• Yes, it was an awkward conversation with me trying to explain to her why I don’t need 300 bed or bath things.
          On another note, we also registered at REI which could be considered “less traditional” and we got all the gifts from that registry and only about half from the BB&B registry. So guests DO like to buy the fun things! We were able to register for a National Parks yearly pass and have used that waaaaay more than some of the housewares we “needed”

  4. Truth. Some cultures you’re just going to get wedding gifts, and often physical items. It is NOT gauche to indicate a preference; people can take it or leave it. It’s one of those “damned if you do, damned if you don’t things.” Here’s how we handled it (taken from our wedding website FAQs):

    Q. Awesome! Psyched for you guys! Where can I get you a gift to celebrate your new life together?

    A. We know that for some people, this is an important aspect of celebrating a marriage, so we have a very small registry of physical objects we could use; funds for our life goals; and charities we love and support. If you would like to congratulate us in any of these ways, feel free. Registry information is available on this website.

    However. HOWEVER.

    This “new life together” isn’t all that new. In fact, after living together so long we’ve really cultivated a home together that feels very “us.” Also, we live in Chicago, so space in the apartment is at a premium–and we’re already trying to cut down on the amount of stuff we have. Finally, we know a lot of you will be traveling to celebrate at some of these events, and travel is expensive! We are so grateful for your friendship, love, and support, and your presence in our lives and at any of these celebrations is gift enough. Seriously.

  5. My wedding registry is at a big-box store that is famous for its, shall we say, bullseye logo. My fiancé wanted an upgrade to his cooking supplies, so he’s in charge of that. I joke that we chose this retailer only because Barnes and Noble doesn’t do wedding registries . . . yet.

    “Tacky” and etiquette are such fast-moving targets (haha), not only because of culture and regions but also because of time. My parents and I have butted heads because they’ve done wedding things that are considered “tacky” today but weren’t considered “tacky” 30 years ago when they got married, and vice versa with me doing things in line with etiquette today that would have been the epitome of “tacky” 30 years ago. (For example, my grandma, for some reason, believes it’s tacky when a bride DOESN’T wear a hat, so she forced my mom to wear one in her wedding and tried to convince me to wear one. Now, if a hat is part of your wedding ensemble, rock on with your bad self, but yeah, no hat for me.)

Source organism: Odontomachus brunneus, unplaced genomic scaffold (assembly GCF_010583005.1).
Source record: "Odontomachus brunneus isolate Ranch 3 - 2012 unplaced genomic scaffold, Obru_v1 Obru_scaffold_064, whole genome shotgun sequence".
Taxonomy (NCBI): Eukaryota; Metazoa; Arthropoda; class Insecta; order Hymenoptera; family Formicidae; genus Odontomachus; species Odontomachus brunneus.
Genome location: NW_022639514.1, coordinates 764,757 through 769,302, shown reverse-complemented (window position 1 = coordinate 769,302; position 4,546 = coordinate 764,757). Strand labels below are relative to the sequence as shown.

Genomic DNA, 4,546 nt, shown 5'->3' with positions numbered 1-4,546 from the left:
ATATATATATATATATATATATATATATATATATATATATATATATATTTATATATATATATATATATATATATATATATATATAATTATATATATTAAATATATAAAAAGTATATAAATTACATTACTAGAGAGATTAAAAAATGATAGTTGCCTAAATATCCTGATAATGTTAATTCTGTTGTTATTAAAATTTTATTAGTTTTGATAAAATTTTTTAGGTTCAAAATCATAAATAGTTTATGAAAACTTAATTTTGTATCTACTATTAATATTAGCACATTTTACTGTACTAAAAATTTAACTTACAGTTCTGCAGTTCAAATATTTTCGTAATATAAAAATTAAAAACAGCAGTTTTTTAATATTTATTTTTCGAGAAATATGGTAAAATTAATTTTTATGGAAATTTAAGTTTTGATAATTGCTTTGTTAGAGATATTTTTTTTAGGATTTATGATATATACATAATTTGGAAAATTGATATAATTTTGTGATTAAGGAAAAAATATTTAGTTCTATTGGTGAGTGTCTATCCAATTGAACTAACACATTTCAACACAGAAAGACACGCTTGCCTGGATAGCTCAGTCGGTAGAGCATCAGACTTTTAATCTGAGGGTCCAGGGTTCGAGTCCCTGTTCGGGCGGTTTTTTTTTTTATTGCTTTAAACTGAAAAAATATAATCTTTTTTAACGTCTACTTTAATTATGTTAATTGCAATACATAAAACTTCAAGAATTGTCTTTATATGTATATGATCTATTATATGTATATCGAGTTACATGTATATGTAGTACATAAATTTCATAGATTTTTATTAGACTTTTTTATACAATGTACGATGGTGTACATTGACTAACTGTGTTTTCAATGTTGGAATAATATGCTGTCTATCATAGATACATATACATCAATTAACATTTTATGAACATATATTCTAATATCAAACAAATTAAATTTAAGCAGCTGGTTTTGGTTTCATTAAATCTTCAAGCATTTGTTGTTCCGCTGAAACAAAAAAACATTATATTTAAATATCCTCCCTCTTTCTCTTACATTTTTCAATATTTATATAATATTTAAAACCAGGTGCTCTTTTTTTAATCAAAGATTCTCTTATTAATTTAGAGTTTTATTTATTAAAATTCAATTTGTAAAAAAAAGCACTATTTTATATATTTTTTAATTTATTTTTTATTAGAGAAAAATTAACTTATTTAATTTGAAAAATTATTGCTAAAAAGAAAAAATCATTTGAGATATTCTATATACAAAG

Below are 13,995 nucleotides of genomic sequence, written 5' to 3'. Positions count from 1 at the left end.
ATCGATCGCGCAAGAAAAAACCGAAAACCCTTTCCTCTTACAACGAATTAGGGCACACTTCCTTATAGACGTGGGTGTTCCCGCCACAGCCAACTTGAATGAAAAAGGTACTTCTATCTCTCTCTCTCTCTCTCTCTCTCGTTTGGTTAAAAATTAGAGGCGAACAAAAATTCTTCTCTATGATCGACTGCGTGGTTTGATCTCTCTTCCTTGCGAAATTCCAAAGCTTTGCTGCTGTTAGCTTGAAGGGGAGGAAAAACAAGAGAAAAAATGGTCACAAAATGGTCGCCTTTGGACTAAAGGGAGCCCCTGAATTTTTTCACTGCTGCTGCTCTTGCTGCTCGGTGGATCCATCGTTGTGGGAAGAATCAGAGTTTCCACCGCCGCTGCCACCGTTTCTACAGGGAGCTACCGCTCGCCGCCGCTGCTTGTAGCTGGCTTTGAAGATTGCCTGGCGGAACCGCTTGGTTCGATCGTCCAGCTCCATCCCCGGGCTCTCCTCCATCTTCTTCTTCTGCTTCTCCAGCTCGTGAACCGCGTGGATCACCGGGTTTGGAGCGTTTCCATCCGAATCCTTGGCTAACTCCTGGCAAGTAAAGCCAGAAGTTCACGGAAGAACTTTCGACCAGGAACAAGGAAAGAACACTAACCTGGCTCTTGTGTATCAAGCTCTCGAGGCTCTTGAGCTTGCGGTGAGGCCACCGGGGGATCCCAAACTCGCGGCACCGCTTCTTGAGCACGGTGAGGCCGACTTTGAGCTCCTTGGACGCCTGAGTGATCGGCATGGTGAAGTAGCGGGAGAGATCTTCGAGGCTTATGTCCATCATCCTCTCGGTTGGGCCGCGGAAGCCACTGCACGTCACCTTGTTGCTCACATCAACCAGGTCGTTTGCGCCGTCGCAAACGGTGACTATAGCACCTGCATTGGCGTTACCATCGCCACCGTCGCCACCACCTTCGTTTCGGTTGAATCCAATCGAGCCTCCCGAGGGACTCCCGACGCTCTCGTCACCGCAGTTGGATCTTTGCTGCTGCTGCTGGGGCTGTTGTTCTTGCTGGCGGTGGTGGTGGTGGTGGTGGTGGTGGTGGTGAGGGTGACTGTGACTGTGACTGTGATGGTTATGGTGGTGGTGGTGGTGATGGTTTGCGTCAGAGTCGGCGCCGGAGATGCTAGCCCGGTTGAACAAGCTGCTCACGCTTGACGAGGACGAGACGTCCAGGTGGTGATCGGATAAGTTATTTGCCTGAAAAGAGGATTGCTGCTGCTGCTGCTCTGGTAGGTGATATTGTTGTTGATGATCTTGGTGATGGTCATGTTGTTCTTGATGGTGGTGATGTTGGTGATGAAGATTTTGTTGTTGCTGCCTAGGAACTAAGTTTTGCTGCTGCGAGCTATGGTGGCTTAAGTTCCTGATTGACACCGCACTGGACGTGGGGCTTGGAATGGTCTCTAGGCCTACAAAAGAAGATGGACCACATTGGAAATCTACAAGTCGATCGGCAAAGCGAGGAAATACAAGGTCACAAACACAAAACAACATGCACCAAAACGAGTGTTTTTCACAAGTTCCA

And some “etiquette” advice from 50 or 60 years ago would make your feminist jaw drop today, like one bit I recall from a 1950’s bridal magazine that said it was “against etiquette” for a bride getting remarried to wear a veil, as “she is no longer pure.” WHAAAAAAAAT. Try to pull that shit today and you’d get at the very least a strongly-worded lecture. Makes you wonder what wedding etiquette we’re telling people today that will make people go “seriously?” in the future.

    • B&N will do them. I used to work there, when I worked in the kids Dept I did Baby registries. Some employees at some stores may tell you they don’t because it is mostly done by hand, written out. I never had an issue with it. Sometimes the customers would just wrote down the titles of what they liked & sometimes I walked around & did it. (Depended on how busy it was)
      We also don’t need a lot of things for our wedding, We registered at the Bull’s eye Logo place also. I think there’s about 20 items on it. We decided to because they sent us an offer for a $20 if we did so & some people have asked. I am trying to stress that NO GIFTS are required tho.

  6. First off the Social idea sounds brilliant. My guess is it works better in Smaller communities (not a city) and it’s a shame that something so unique is being killed off because the mainstream find it ‘tacky’. It seems like the original crowd funding 🙂

    I have a partial Chinese background and gift giving is not a thing, in fact it is about as uncouth to them as money gifting seems to be in the West. Its traditional to at least give the couple enough to cover the cosy of your meal. You gain social standing if you can afford, and do, give more. (Sweeping generality alert) The Chinese love to gossip and it soon gets out who had given the most and can be a bit of a competition between guests to be that one.

  7. I’d love it if Socials were a thing in my area. $10 and a possibly entry or two at an auction for a night of dancing and drinking? Sounds more interesting than the normal dinner/bar, or asking each other what we want to do with no real answer routine. As long as you’re providing entertainment and fun at least worth the price of admission, it sounds like a good time all around!